Productive Knowledge Management Term Paper

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Knowledge Management

STEERING PRODUCTIVE KNOWLEDGE

Knowledge Management in Business

A manager is compared to the captain of a ship who must make effective decisions, directed at accomplishing organizational goals. In order to be effective, the decisions must be actionable. Most of these come from a store of knowledge on the past decisions of previous managers and the consequences of those decisions (Pollock 2001). For knowledge to be of use to the manager's decision-making, it must be gathered from authoritative sources, processed and must make sense. Hence, it should be distinguished from raw or mere data and mere information. It must be organized and directed to the achievement of organizational goals. Managing that store of knowledge must serve the organization from within and those outside, such as clients, and therefore, must be a two-way strategy (Pollock).

A system, which puts people, organizations, knowledge and processes together through technology, must be set up to allow these sectors to mix and exchange information and expertise (Snook and Wilker 2007). It should perform the function of discovering, selecting, organizing, distilling, sharing, developing and using information with a social context. It should aim at improving the effectiveness of organizations. Basically, that system acquires information, establishes rules for sifting information, formats it within the appropriate context, assesses it and then transmits it to the leaders of an organization to use in making decisions (Snook and Wilker).

Gallup-surveyed firms, which have been implementing knowledge management or KM, recognized its value and benefits in understanding and interpreting the market, evaluating customer requirements with a high degree of accuracy, and, by integrating these with organizational resources, determine what products and/or services to create and sell (Choi et al. 2004). Surveys said that these companies pointed to organizational leadership and commitment as the enabling tools for the success of knowledge management (Choi et al.).

Statement of the Problem

This study will examine how knowledge management benefits businesses and the business community. It will answer the following questions:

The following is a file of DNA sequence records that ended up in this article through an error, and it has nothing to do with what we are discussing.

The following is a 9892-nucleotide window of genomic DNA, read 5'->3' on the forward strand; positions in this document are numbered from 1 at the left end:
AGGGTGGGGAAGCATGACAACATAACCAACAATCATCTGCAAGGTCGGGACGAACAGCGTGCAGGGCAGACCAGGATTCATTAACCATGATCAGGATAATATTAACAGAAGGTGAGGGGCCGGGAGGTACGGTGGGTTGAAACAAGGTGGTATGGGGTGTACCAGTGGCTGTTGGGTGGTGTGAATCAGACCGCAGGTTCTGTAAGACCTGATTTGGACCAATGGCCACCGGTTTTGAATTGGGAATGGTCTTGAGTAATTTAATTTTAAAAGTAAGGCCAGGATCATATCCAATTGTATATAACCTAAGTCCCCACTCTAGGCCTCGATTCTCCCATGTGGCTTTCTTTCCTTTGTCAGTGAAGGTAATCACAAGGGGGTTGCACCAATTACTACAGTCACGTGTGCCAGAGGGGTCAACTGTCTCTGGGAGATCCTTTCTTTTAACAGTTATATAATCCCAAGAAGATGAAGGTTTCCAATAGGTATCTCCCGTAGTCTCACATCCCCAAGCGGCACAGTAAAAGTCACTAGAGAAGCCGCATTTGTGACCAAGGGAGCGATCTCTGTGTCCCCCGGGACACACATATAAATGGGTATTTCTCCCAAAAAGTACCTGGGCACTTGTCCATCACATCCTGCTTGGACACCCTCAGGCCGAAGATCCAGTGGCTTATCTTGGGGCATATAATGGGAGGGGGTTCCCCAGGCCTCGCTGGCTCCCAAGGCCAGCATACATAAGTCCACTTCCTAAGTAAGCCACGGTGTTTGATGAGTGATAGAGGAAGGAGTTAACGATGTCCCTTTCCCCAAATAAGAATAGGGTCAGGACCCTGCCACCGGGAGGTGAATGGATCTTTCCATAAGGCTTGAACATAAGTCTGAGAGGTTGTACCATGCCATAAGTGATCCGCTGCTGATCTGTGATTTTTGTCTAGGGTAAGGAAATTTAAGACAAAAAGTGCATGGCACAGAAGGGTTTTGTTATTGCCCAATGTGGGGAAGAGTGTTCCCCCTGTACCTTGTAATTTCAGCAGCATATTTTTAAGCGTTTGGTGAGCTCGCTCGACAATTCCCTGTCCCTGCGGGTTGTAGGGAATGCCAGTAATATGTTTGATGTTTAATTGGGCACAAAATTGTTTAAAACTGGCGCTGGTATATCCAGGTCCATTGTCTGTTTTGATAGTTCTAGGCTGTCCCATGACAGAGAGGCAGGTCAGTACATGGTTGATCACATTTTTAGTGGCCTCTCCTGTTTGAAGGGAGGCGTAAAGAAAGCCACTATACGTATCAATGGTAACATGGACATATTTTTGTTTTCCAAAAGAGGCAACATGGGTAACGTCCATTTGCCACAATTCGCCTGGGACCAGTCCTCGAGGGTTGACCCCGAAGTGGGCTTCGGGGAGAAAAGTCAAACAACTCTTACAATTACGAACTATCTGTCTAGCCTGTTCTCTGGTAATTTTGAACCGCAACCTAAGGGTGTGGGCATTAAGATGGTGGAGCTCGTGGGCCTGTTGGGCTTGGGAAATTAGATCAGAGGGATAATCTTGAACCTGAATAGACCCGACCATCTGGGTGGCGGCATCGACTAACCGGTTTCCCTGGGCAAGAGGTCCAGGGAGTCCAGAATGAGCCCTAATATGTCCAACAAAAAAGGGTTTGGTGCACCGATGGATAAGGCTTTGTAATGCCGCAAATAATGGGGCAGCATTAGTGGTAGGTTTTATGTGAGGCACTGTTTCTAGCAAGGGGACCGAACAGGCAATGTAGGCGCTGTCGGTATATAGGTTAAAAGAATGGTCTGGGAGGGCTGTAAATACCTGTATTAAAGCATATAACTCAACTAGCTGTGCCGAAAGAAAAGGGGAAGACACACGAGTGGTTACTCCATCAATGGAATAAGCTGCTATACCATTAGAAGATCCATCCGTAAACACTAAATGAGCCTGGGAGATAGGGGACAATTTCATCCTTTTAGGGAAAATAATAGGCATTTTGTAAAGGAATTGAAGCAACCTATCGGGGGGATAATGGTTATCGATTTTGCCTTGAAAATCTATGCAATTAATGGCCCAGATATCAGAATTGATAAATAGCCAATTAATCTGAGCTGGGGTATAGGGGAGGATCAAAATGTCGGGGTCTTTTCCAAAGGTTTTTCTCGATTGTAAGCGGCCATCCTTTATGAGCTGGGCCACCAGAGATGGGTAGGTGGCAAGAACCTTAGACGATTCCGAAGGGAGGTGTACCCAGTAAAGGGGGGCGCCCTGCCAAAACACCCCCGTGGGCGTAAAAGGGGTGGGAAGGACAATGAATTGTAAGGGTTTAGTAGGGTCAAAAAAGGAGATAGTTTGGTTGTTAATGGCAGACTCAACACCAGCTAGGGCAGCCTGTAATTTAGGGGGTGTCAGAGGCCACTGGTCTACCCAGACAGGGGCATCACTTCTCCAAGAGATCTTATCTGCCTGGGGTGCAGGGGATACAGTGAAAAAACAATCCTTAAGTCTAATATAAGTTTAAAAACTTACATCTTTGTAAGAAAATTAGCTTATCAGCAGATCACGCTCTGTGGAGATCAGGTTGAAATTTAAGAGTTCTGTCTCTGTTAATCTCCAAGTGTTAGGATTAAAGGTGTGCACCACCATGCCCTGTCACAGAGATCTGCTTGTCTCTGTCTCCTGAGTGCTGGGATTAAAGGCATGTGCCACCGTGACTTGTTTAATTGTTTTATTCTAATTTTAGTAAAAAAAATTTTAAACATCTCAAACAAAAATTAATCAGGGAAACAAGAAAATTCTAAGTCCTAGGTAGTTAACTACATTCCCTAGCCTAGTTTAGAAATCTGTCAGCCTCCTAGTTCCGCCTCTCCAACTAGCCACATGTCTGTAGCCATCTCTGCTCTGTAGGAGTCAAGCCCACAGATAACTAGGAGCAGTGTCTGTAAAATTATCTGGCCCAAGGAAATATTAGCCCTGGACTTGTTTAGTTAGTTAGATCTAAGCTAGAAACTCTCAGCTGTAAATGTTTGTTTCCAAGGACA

1) What is knowledge management and what is its role in business?

2) How is organizational know-how measured?

3) How does knowledge management work as a two-way strategy?

4) What does knowledge management consist of and what are its requirements?

5) What is the role played by business intelligence in knowledge management?

6) Why should knowledge be e-business-focused?

7) What does knowledge management do that benefits business?

8) What does it require an organization in order to succeed?

9) What are the differences between organizations' actual and perceived success in knowledge management?

10) What is the function of special custodians?

Findings

Sources of know-how within an organization include customer capital, human capital, intellectual capital, relationship capital, and systems performance (Rylatt 2003). Customer capital refers to the value set on the nature and quality of customer relationships, customer satisfaction rates, growth of customer learning, and involvement and improvement in decision-making and consultation. It includes agreements, contracts and permits; average response rate to customers; customer satisfaction, acquisition cost, churn rates and yield; lists and names of customers; market share; online sales per day; ratio of sales contacts to sales closed; percentage of revenue per customer; repeat orders; service awards; and share of new customers. Human capital consists of the current know-how of people under the organization's control. This consists of intellectual asset, which employees take home with them every night (Jack Fitz-Enz as qtd in Rylatt). This can be measured by the average years of service; brain drain or voluntary separations; employee satisfaction; costs of hiring; training and employee costs; turnover of experts; level and type of education; competency of key employees; personnel complement; support staff proportion to core business; employee profitability; employee suggestion program success; staff morale; and succession planning. Intellectual capital refers to perceived value of trade market, secrets, patents, and branding. It is measurable by brand and internet domain names; computer software and licenses; industry awards; patents, copyrights, franchises, trademarks and patents; rights; and unpatented technology. Relationships capital covers important and strategic links, collaborative relationships, business partnerships, joint ventures and industry associations aimed at building and enhancing reputation and standing in the industry. It is measurable by business partnerships and contract portfolio; cross-functional team by interdisciplinary collaboration; knowledge-enhancing customers and suppliers; projects; and strategic alliances and joint ventures. And systems performance looks into how systems and processes directly or indirectly produce, benefit or improve know-how. Measures can include investment in digital technology or the use, replication or improvement of practices; productivity; reduced wastage; and efficiency savings. Measuring know-how was expected to remain in the main agenda of businesses in establishing ways of seeking out vital knowledge and how it generates value. Training and development would be directed in exploring how it could generate and use knowledge for business in the future (Ryatt).